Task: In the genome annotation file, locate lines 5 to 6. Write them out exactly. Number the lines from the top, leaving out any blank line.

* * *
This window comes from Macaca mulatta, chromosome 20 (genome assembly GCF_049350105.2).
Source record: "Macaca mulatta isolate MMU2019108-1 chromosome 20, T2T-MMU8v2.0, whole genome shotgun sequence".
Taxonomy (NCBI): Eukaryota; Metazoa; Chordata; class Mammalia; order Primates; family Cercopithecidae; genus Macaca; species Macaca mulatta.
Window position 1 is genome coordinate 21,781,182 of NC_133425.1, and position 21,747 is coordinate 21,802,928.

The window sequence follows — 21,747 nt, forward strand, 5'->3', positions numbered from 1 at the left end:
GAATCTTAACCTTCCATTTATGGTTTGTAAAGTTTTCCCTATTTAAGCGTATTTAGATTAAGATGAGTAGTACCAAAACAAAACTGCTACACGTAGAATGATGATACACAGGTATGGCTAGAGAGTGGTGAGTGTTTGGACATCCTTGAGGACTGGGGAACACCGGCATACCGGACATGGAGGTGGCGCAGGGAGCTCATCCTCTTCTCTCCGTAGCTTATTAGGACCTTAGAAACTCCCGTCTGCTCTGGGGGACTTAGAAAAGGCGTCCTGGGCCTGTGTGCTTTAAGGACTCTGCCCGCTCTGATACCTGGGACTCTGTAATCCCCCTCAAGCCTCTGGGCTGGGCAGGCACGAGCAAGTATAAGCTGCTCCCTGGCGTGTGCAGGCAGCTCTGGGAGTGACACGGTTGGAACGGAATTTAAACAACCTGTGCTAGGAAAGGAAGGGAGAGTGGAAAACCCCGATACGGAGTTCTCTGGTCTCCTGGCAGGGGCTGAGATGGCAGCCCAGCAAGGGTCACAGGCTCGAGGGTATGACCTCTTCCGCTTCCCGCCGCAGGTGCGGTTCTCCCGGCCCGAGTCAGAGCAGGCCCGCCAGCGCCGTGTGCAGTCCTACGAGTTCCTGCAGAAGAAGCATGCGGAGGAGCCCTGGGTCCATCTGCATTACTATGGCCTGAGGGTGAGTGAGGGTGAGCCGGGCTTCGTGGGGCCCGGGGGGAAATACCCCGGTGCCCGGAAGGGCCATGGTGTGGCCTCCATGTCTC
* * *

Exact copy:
The window sequence follows — 21,747 nt, forward strand, 5'->3', positions numbered from 1 at the left end:
GAATCTTAACCTTCCATTTATGGTTTGTAAAGTTTTCCCTATTTAAGCGTATTTAGATTAAGATGAGTAGTACCAAAACAAAACTGCTACACGTAGAATGATGATACACAGGTATGGCTAGAGAGTGGTGAGTGTTTGGACATCCTTGAGGACTGGGGAACACCGGCATACCGGACATGGAGGTGGCGCAGGGAGCTCATCCTCTTCTCTCCGTAGCTTATTAGGACCTTAGAAACTCCCGTCTGCTCTGGGGGACTTAGAAAAGGCGTCCTGGGCCTGTGTGCTTTAAGGACTCTGCCCGCTCTGATACCTGGGACTCTGTAATCCCCCTCAAGCCTCTGGGCTGGGCAGGCACGAGCAAGTATAAGCTGCTCCCTGGCGTGTGCAGGCAGCTCTGGGAGTGACACGGTTGGAACGGAATTTAAACAACCTGTGCTAGGAAAGGAAGGGAGAGTGGAAAACCCCGATACGGAGTTCTCTGGTCTCCTGGCAGGGGCTGAGATGGCAGCCCAGCAAGGGTCACAGGCTCGAGGGTATGACCTCTTCCGCTTCCCGCCGCAGGTGCGGTTCTCCCGGCCCGAGTCAGAGCAGGCCCGCCAGCGCCGTGTGCAGTCCTACGAGTTCCTGCAGAAGAAGCATGCGGAGGAGCCCTGGGTCCATCTGCATTACTATGGCCTGAGGGTGAGTGAGGGTGAGCCGGGCTTCGTGGGGCCCGGGGGGAAATACCCCGGTGCCCGGAAGGGCCATGGTGTGGCCTCCATGTCTC